DOI: 10.4324/9780415249126-DC037-1
Version: v1,  Published online: 1998
Retrieved April 21, 2021, from

7. Hegelian influence in the twentieth century: Britain, America and France

Britain and America. The appropriation of Hegelian idealism by Croce and Gentile influenced R.G. Collingwood, who was one of Hegel’s few sympathetic readers in Britain between the wars. Like the Italians, Collingwood believed that Hegel’s Platonism had stopped him properly overcoming the opposition of art and logic, feeling and thought, and in his own method of question and answer he sought to present Hegel’s dialectic in less panlogistic, more historicist terms, which did not seek to escape the ‘absolute presuppositions’ of its time. Moreover, in taking up a Crocean approach to the historical method (summed up in Croce’s dictum that ‘every true history is contemporary history’), Collingwood drew attention back to Hegel’s philosophy of history, from which Croce’s was a critical development.

In America in this period, direct interest in Hegel had also waned, although a continuing commitment to the idealist tradition can be found in the work of W.M. Urban (1873–1952) and Brand Blanshard (1892–1966), whose coherence theory of truth refers back to the British school of Absolute Idealism, and thus indirectly to Hegel.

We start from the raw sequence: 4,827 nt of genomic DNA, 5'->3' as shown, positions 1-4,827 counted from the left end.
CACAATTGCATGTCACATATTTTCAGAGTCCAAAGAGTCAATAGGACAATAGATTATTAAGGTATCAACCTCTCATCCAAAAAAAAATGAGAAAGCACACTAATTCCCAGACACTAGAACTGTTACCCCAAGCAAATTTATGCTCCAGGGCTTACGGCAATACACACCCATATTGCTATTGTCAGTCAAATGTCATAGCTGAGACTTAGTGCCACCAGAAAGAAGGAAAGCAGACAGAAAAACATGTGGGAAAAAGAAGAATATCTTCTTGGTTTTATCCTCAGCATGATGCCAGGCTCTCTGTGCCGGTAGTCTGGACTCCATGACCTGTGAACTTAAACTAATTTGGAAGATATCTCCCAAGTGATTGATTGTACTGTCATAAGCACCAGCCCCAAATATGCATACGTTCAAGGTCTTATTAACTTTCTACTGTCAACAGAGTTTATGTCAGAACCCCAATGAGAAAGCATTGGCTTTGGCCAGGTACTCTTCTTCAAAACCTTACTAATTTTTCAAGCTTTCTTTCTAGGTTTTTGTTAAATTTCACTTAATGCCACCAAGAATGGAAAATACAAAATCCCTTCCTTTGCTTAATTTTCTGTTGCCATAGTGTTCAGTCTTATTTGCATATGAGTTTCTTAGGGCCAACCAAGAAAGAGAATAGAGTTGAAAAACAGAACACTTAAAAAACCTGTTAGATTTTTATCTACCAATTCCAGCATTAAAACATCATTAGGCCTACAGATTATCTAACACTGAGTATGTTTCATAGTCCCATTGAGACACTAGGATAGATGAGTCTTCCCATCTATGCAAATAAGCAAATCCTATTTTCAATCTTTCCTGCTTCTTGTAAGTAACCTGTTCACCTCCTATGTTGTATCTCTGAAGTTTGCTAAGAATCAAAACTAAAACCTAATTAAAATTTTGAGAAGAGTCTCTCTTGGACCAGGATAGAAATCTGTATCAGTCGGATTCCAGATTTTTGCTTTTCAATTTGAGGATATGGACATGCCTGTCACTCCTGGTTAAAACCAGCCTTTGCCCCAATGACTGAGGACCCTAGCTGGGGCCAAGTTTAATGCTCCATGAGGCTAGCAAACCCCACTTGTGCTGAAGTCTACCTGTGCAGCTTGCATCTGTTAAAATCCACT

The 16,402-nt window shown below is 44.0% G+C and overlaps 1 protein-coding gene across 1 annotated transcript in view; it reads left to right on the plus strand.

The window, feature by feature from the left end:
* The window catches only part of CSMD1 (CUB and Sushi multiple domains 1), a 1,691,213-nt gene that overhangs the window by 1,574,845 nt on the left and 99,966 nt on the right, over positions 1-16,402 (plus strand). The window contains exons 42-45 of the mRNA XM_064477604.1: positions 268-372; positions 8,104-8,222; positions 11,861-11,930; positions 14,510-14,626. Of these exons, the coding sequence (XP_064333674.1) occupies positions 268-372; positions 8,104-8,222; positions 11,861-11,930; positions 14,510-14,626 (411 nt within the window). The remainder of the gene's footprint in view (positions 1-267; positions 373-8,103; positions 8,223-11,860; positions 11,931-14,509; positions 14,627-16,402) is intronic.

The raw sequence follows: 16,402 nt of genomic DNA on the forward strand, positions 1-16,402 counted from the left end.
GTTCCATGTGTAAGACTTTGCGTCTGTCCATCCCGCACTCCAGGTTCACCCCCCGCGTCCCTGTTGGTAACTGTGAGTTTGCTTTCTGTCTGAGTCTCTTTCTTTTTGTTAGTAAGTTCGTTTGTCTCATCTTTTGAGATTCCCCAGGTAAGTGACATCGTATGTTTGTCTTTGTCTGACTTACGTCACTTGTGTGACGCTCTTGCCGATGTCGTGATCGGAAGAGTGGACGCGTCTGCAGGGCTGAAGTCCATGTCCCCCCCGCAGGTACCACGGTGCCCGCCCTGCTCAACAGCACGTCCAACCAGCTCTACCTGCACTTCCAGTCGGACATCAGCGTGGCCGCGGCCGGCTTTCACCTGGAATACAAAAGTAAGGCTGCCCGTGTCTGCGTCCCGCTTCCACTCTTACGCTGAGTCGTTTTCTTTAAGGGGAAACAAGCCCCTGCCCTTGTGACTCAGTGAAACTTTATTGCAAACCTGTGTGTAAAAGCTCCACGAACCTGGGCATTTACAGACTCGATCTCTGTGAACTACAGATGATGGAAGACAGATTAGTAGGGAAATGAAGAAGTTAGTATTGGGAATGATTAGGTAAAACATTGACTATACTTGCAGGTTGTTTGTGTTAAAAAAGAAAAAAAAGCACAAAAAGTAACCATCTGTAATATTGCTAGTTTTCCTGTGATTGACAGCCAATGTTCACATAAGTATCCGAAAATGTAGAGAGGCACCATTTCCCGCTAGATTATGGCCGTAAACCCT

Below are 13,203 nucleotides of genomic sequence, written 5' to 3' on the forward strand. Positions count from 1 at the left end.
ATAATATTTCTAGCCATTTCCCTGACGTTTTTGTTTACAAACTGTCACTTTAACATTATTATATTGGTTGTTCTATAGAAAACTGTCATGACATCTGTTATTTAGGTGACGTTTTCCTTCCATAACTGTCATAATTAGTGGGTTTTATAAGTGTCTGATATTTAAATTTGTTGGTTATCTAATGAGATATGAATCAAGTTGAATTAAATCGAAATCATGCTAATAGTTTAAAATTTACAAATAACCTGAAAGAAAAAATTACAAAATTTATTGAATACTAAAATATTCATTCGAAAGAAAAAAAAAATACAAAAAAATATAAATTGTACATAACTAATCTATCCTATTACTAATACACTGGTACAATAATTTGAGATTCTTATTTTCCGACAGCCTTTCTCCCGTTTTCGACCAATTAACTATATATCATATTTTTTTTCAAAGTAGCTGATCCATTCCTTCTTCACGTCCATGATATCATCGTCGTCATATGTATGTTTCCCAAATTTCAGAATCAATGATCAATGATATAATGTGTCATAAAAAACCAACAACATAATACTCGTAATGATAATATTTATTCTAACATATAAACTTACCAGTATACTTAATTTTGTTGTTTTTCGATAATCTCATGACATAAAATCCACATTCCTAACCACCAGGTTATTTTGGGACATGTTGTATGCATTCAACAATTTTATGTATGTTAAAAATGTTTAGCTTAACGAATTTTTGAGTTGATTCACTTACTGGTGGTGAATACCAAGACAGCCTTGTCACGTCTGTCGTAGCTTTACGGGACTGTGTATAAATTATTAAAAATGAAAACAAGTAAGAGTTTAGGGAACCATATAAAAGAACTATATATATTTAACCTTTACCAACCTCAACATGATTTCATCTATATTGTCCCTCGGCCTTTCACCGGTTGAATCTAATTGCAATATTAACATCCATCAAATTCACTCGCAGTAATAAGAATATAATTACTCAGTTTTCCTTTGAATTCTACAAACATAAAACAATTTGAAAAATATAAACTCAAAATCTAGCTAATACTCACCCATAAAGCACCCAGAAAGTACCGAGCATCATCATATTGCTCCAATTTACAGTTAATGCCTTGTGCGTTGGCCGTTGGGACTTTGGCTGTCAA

France. As in Germany and Italy, the view of Hegel that emerged in France in the twentieth century no longer set him in opposition to the humanistic, non-metaphysical, anti-essentialist perspective of his critics, but instead treated him as an important precursor and source of this very perspective. Within French thought, the beginnings of this reassessment can be traced back to Jean Wahl’s Le Malheur de la Conscience dans la Philosophie de Hegel (The Unhappy Consciousness in the Philosophy of Hegel) (1929). In this work, Wahl (1888–1974) attempted to uncover a side to Hegel’s thought that was darker, more romantic and less rationalistic than had previously been noticed, and to cast fresh light on the whole direction of his philosophy. He was helped towards this reinterpretation by the publication of Hegel’s early writings by Dilthey and Nohl, which revealed to Wahl that Hegel’s real preoccupations and concerns were close to those of a Christian existentialist like Kierkegaard, a fact that had been obscured by the speculative approach of the later Encyclopedic system. Wahl was therefore led to look anew at the Phenomenology of Spirit, treating it not merely as a prolegomenon to the mature system, but as the highest expression of Hegel’s troubled vision; at the centre of his reading of the Phenomenology, Wahl placed Hegel’s treatment of the Unhappy Consciousness, in which (he argued) the sense of loss is epitomized. Thus, although Wahl himself was not prepared to call Hegel an existentialist, his influential study of the Phenomenology showed how existentialist themes could be uncovered in Hegel’s thought (see Existentialism).